By Jef With One F
By Rocks Off
By Chris Lane
By Angelica Leicht
By Corey Deiterman
By Angelica Leicht
By Corey Deiterman
So he seems somewhat enthused (in restrained Canadian fashion, of course) when, during a recent conversation, a healthy chunk of time is not spent talking about how he works death squads, rocket launchers or impending ecological disasters into his lyrics. Instead, he's trying to explain his underappreciated ability to create beautifully intimate, resonant harmonics or jarring heavy licks with his hybrid fingerpicking style. And in the course of the same conversation, he mentions his desire to record, someday, a jazzy, all-instrumental album.
Creativity is as big a part of Cockburn's life as is the need to draw attention to the thousands of unexploded land mines in Mozambique. The former just doesn't get the same headlines or piss off politicians. Catch Cockburn at sound check, and you'll find him, along with bassist Steve Lucas and drummer Ben Riley, a pair of refugees from Toronto's jazz scene, riffing through Coltrane-style 6/8 tempo improvisations. With Cockburn, who turns 55 this month, devoting so much time to his social causes (or lost causes, as he'll say), he finds that sound checks offer him a rare opportunity for complete, unfettered artistic freedom.
"I like any type of music that has a sense of exploration, but with a solid grounding in the chops you have in your head. It's a joy for me to play with good musicians who are always tolerant of a bozo like me getting in their way," says Cockburn, flipping back into that north-of-the-border, self-deprecating vibe. "Over the years, I've put a lot more thought into all kinds of little subtleties, not only in the lyrics, but musically as well. The process just takes a lot longer now, because I'm always waiting longer for an idea to come along."
That may explain the two-and-a-half-year gap between his 1997 album, Charity of Night, and his most recent CD, 1999's Breakfast in New Orleans, Dinner in Timbuktu, a smorgasbord of inventive riffs and disparate, jangly melody lines that alternately clash with, or complement, lyrical images. Two complex instrumentals are included, as are a couple of duets with Lucinda Williams. The mystical "Use Me While You Can" is a tuneful combination of images Cockburn recalled from a visit to Mali in 1998, as well as a reflection of his own philosophy of living every moment like it's the last.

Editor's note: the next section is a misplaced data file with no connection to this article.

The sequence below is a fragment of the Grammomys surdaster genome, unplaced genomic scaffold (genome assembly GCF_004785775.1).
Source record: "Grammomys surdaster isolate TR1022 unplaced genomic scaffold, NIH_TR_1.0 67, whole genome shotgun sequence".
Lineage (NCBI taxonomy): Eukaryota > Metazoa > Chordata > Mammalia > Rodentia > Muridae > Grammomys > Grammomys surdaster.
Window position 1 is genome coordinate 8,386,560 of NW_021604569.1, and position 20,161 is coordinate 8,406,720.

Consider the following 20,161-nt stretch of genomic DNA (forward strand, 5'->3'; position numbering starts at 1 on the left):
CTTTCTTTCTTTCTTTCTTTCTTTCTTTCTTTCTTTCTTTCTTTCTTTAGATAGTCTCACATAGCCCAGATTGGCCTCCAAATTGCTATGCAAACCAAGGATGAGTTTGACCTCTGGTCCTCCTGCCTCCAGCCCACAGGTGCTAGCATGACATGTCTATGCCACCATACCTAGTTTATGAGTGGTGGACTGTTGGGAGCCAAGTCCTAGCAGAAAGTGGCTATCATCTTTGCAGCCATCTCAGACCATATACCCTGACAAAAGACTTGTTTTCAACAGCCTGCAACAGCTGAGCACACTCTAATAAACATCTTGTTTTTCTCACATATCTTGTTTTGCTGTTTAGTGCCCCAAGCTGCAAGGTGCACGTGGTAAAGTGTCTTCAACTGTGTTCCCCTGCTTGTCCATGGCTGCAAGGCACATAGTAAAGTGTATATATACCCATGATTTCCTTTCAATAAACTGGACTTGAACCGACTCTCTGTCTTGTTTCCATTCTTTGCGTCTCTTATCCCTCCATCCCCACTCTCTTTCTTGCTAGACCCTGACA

Obviously his newer music has a reflective quality that comes from the mind of an artist who has strong, yet hardly mainstream, Christian beliefs, and who is not too far from 60. Though he can pause to look back, Cockburn has always said that his spiritual and emotional journey will never end, that he constantly hopes another revelation will be just around the next corner. Whether it comes when he steps out of a rickety plane onto the African desert or in the arms of a loved one, he's never sure. As Cockburn and Williams sing so convincingly in the reggae-tinged "When You Give It Away": "Trouble with nations / Trouble with relations / Where you gonna go / To find illumination / Too much to carry / Too much to let go / Time goes fast / Learning goes slow."
Perhaps his epiphany that the journey is never over explains why Cockburn's latest record is slightly more optimistic than some of his previous efforts, which have clobbered the listener over the head with pedantic messages.
The song "If I Had a Rocket Launcher" put the bespectacled, white-haired beat poet on MTV in 1984 because he dared to suggest that Central American death squads themselves should be killed. Two years later, when he released the album World of Wonders, he took a swipe at then-president Ronald Reagan in "People See Through You," while another cut, "Call It Democracy," drew the ire of Tipper Gore's Parents Music Resource Center. World of Wonders quickly became one of the first albums subjected to the wrist slap of censorship, not for dissing the U.S. government's exploitation of underdeveloped countries, but for using the F-word.
Cockburn has been writing and recording music for nearly 30 years now, most recently for Rykodisc; his trick, such as it is, is that he composes tunes that have one constant: They appeal to "that fringe where you find people who want songs to hook their emotions rather than have it just wash over them." It's probably no coincidence that Cockburn chose music as his outlet; he has always been quick to say that he has better luck conveying his emotions and thoughts through song than through private conversation.
Cockburn believes that music should be used to make people think and take political or personal action; he has felt this way ever since he first heard a Bob Dylan record and realized you could create a song with a message behind it.
Not that Dylan is a primary musical inspiration. In fact, while many young American men sought refuge in Canada during the early days of the Vietnam War, Cockburn sought musical inspiration in the United States, studying jazz composition at Berklee College of Music. In 1997 he returned to his alma mater to receive an honorary doctorate degree and to address the graduating class. He pleaded with the young grads to stay in tune with world events.